If you exit the Château visitors’ centre northwards away from the town (it seems like the back entrance) you’ll pass L’Echo de Rabelais. Across the road you’ll see a big sign to the echo vineyard close to the smaller sign for the echo. Follow the small Rue de l’Echo for 200m and you’ll find a small raised vantage point.
Experience a impression of the ancient acoustics of Stonehenge.
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What was the acoustic like within Stonehenge thousands of years ago? It’s difficult to get an impression at the real Stonehenge because too many stones are missing or displaced. However, a trip to this complete replica in the USA gives an impression of the old site. The replica was built as a monument to those who died in World War 1. Although made from concrete rather than stone, the acoustic within the circle is similar to the original.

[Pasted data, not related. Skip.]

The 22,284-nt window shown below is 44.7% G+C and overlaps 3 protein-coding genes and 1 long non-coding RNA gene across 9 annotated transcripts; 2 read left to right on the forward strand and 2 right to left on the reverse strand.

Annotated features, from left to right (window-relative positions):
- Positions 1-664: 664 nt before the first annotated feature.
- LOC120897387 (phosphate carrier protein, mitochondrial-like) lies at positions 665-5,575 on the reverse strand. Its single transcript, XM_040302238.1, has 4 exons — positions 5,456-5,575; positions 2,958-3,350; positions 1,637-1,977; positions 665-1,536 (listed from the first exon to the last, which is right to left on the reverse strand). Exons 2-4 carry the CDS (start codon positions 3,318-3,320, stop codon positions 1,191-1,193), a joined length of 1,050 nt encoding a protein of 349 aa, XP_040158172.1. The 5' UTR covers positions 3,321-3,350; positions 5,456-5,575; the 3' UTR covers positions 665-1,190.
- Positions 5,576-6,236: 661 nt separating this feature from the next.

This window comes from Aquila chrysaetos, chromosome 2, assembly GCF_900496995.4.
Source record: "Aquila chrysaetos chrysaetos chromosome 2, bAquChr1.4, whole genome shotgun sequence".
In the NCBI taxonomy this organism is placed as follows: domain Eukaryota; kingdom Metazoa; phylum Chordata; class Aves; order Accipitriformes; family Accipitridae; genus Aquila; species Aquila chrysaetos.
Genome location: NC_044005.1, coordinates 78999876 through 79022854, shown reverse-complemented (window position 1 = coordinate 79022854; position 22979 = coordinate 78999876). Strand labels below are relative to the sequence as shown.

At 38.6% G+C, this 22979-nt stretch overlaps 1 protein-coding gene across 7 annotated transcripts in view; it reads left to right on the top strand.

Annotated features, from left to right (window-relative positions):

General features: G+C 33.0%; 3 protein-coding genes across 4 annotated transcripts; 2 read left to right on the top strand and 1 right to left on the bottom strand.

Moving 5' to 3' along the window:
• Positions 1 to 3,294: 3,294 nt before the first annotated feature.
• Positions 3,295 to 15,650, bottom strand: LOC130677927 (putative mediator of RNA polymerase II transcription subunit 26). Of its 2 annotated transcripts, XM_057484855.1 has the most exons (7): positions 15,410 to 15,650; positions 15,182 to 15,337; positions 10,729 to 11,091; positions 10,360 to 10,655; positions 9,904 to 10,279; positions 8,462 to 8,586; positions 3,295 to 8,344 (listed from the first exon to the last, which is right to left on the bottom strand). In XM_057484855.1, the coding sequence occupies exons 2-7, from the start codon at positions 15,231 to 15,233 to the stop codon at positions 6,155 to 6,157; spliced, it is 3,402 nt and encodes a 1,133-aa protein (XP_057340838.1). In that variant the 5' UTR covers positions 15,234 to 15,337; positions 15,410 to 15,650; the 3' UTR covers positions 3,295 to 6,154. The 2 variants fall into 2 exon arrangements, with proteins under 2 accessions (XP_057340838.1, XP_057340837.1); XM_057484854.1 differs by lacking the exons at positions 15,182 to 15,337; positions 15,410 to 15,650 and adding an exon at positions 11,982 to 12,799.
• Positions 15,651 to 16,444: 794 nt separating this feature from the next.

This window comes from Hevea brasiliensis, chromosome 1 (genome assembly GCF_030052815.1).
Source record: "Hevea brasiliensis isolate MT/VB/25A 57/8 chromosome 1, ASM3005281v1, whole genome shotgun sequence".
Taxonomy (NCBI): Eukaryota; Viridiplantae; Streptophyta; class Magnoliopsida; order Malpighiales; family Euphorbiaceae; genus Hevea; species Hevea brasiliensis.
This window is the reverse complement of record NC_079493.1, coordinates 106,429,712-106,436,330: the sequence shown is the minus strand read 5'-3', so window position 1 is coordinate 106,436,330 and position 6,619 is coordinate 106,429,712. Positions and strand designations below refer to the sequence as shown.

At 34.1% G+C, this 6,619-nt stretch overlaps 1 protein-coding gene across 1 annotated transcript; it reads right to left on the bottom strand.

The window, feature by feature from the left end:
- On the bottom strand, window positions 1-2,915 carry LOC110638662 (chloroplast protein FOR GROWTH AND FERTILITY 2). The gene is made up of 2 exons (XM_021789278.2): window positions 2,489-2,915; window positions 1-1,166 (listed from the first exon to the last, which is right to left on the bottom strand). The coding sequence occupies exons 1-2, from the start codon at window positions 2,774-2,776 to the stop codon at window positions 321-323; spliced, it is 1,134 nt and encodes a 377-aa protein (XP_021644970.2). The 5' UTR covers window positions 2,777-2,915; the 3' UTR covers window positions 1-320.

Rupert Till explores how a drum beat is changed by the stonecircle.
The effect of the stones can be heard by comparing these two recordings. The first is a recording of clapping away from the standing stones out in the open and the second a recording of clapping within the stone circle. The sound can be heard to ring and reverberate within the stone circle – it is surprising how long each clap rings for, considering there is no ceiling on the stone circle to stop the sound disappearing into the sky.
The Maryhill Stonehenge is part of the Maryhill Museum of Art three miles east of the museum just off Highway 14.
Sounds from Bruno Fazenda University of Salford and Rupert Till University of Huddersfield
The organ buried in the promenade makes a haunting but harmonious sound through the motion of the sea.